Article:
Glazy Video Tutorials

New video tutorial “Creating Analyses & Deriving Recipes on Glazy.” In this tutorial, we’ll use Glazy ( to create an analysis of an ancient celadon glaze from Nigel Wood’s book “Chinese Glazes”, and using that analysis create an actual glaze recipe that we can test in the kiln.


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Can you leave Jingdezhen?

“Can you leave Jingdezhen?”

This has been an important question for me during over a decade of study in Jingdezhen, China. In the “Porcelain Capital of the World” it’s easy to find anything you could dream of- the whitest, most translucent porcelain clay, glazes of all types and colors, kilns of all shapes and sizes. The city is filled with master artisans who can help you make anything you dream, from 2-meter tall Buddhas to delicate miniature porcelain flowers.

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Mary Fox Pottery

Through Glazy I’ve met amazing people all over the world, most recently @maryfoxpottery

It’s impossible to even begin to represent this artist through a few images in an IG post.  A self-taught potter who’s supported herself through ceramics since 1979, it’s astonishing to me how a single person can be so prolific, simultaneously producing multiple lines of work (from beautiful, simple functional ware to large, technically demanding decorative and sculptural forms including her exquisite “chalices”) each in a broad range of ceramic bodies, firing temperatures and glazes- and ALSO in glass!  And did I mention she is writing a book?! Mary has been generous with her knowledge through her lectures and workshops, and she’s also sharing some of her favorite recipes on Glazy.  Please visit her Glazy home at

Please follow @maryfoxpottery for more beautiful images of her work as well as announcements for upcoming events and her new book!


Colored Mason Stains in Porcelain Slips

I’ve added some simple slip recipes to illustrate how one can use the Mason Stains added yesterday.  These slip recipes use a material called “English Porcelain”, which is simply an analysis of a typical high-fire porcelain body, as well as 8-10% added Mason Stain.  I hope you will add color tests, too!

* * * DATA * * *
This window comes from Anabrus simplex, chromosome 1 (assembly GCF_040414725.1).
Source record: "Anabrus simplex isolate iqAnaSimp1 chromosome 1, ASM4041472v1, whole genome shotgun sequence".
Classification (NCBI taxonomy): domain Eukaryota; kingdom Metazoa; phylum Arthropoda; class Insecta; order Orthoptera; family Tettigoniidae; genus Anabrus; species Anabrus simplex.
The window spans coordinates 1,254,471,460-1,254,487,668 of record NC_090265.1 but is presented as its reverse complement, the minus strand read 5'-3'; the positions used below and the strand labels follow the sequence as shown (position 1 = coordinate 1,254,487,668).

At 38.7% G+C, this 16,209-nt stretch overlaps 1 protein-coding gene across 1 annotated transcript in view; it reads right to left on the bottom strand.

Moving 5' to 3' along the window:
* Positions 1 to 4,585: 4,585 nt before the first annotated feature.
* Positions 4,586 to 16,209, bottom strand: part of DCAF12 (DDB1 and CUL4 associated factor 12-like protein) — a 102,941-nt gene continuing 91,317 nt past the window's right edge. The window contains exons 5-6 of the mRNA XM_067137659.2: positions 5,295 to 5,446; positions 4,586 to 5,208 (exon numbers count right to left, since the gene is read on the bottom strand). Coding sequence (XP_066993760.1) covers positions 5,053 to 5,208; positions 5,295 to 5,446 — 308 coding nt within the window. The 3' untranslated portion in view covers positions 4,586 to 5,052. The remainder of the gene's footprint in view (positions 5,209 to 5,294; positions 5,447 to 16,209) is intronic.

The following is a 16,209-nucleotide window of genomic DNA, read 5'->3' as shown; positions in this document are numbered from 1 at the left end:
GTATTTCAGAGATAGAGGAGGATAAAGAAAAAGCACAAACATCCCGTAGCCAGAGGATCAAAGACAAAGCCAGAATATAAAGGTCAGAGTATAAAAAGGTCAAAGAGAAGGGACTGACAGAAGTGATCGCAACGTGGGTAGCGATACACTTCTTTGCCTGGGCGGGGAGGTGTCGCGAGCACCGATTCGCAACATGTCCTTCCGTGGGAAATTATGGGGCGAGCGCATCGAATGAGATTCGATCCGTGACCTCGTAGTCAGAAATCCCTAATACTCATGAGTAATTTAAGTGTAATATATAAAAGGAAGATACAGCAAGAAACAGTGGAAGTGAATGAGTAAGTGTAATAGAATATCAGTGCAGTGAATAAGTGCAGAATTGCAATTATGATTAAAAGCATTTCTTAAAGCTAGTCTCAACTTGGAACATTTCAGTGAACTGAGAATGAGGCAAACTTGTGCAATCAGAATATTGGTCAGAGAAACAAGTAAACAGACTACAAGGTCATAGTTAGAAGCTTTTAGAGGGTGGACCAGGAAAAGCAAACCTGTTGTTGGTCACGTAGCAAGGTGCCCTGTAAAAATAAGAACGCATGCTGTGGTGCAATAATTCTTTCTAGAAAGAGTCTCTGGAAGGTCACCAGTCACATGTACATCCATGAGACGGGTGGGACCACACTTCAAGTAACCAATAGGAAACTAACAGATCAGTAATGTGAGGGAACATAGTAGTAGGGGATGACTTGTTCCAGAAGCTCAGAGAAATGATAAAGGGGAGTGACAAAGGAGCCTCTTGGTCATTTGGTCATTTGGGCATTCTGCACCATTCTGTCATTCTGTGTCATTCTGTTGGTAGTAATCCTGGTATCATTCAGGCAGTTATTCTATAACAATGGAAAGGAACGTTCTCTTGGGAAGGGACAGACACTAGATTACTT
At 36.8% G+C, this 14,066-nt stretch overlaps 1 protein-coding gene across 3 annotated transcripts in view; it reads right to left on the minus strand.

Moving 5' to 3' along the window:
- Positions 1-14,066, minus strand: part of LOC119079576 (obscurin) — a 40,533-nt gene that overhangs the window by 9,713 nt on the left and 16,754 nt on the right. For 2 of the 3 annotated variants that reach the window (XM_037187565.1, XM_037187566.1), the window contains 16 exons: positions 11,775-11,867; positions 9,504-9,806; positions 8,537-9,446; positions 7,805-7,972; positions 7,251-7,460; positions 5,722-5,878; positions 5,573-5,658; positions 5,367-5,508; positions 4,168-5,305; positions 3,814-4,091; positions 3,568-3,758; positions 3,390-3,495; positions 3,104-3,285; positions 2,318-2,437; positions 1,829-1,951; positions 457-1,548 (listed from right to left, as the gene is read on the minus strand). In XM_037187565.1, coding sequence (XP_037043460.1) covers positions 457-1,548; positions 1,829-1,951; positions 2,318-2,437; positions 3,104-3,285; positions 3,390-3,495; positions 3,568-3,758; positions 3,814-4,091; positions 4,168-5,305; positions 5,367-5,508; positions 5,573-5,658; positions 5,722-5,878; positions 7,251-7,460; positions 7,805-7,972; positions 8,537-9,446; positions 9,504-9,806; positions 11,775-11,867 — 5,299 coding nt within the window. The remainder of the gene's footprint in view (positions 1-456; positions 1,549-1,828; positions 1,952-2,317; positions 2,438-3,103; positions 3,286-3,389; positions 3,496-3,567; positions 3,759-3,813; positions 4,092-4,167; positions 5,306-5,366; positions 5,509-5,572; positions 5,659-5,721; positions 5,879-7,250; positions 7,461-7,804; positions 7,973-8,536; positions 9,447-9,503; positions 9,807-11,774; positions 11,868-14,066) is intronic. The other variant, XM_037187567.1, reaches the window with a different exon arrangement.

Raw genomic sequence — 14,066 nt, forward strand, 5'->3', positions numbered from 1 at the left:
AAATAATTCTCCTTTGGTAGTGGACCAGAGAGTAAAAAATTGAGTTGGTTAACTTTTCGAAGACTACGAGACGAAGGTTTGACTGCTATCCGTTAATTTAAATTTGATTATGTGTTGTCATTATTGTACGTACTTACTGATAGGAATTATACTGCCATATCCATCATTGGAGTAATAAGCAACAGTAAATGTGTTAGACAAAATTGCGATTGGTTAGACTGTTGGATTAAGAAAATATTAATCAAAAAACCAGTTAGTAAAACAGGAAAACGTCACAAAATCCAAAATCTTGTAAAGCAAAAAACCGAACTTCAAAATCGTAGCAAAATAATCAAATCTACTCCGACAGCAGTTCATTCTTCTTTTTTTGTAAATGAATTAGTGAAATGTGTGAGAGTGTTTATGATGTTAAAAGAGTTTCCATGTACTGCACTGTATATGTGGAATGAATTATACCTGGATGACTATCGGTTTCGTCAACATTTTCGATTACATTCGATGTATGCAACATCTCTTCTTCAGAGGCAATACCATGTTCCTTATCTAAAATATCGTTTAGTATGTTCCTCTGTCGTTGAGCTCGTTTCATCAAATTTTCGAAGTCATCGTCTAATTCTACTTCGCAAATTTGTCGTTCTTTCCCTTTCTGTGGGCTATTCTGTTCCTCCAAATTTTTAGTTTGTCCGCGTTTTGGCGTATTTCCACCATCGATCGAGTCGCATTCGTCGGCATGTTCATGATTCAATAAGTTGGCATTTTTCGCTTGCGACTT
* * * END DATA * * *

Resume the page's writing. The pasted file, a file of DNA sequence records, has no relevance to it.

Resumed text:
You can find these slips in the “Slip & Engobe” section or visit the collection here:

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Crazing: Fixed Glaze, Variable Body

Here’s another test with fixed glaze and variable body.  The glaze is @pete.pinnell Pinnell Blue Celadon (a fairly low-expansion glaze that does not usually craze on porcelain bodies), while the porcelain is a typical high-fire body with Red Iron Oxide (RIO) successively added in 1% increments. Fired in a reducing atmosphere to Orton cone 10. 
Without RIO, this glaze fits the body perfectly.  After adding just 1% RIO to the body we can already see slight crazing, while at +2% RIO the glaze is completely crazed.

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Adjusting Clay Body to reduce Crazing

(Disclaimer: I’m not a clay body expert!) Rather than a biaxial with changing glaze chemistry applied to a single clay body, here is the opposite:  A biaxial with fixed glaze (Nigel Wood’s Jun) and variable stoneware clay body, with increasing Alumina moving up and increasing Silica to the right.  This test demonstrates that crazing is a function of the thermal expansion of both clay body and glaze.  If you can’t get a glaze to fit you may want to change the body, instead, although adjusting the body may lead to other issues like dunting. 

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Val Cushing’s Handbook

Repost from @alfredceramics.  Leave it to the amazing people at @alfredceramicsto turn test tiles into freaking ART!  These are the most beautiful test tile photos I’ve ever seen.  @earlyamericanrobotpotteryblew my mind: “We’re using these glazes on our artwork, so why not photograph the tests the same way we photograph our ceramics?” The completed sets of cone 6 and cone 10 glazes from Val Cushing’s Handbook represent hundreds of hours of work by Keith Simpson and Rachel Allstadt @luxmud and are an example for all of us to emulate.  Download the PDF’s and check out the images in full resolution.

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Cone 6 Oxidation Blue Triaxial Blend

In Chinese Glazes, we learn from Nigel Woods that the cobalt used for underglaze blue & white underglazes and blue glazes came in a range of chemical compositions and grades of purity.  Thus, there are many shades of blue due to the quality of cobalt-containing stone as well the overlying glaze.

In the same book, Nigel presents a lovely Chinese blue stoneware glaze which, in addition to cobalt, contains iron and manganese “impurities”.

In fact I’m personally not fond at all of glazes and underglazes containing only cobalt as a coloring oxide.  Pure cobalt often comes out as a garishly blue color.  In the triaxial blend below, I take a nice clear glaze (Sue’s Clear) with added 1% Cobalt Carbonate.  Then I blend with 1.5% Red Iron Oxide (bottom left) and 1.5% Manganese Dioxide (bottom right).  The resulting colors on the bottom row are much more pleasing to my eye.

The full image can be viewed here:

Orton Cone 6 Clear Glazes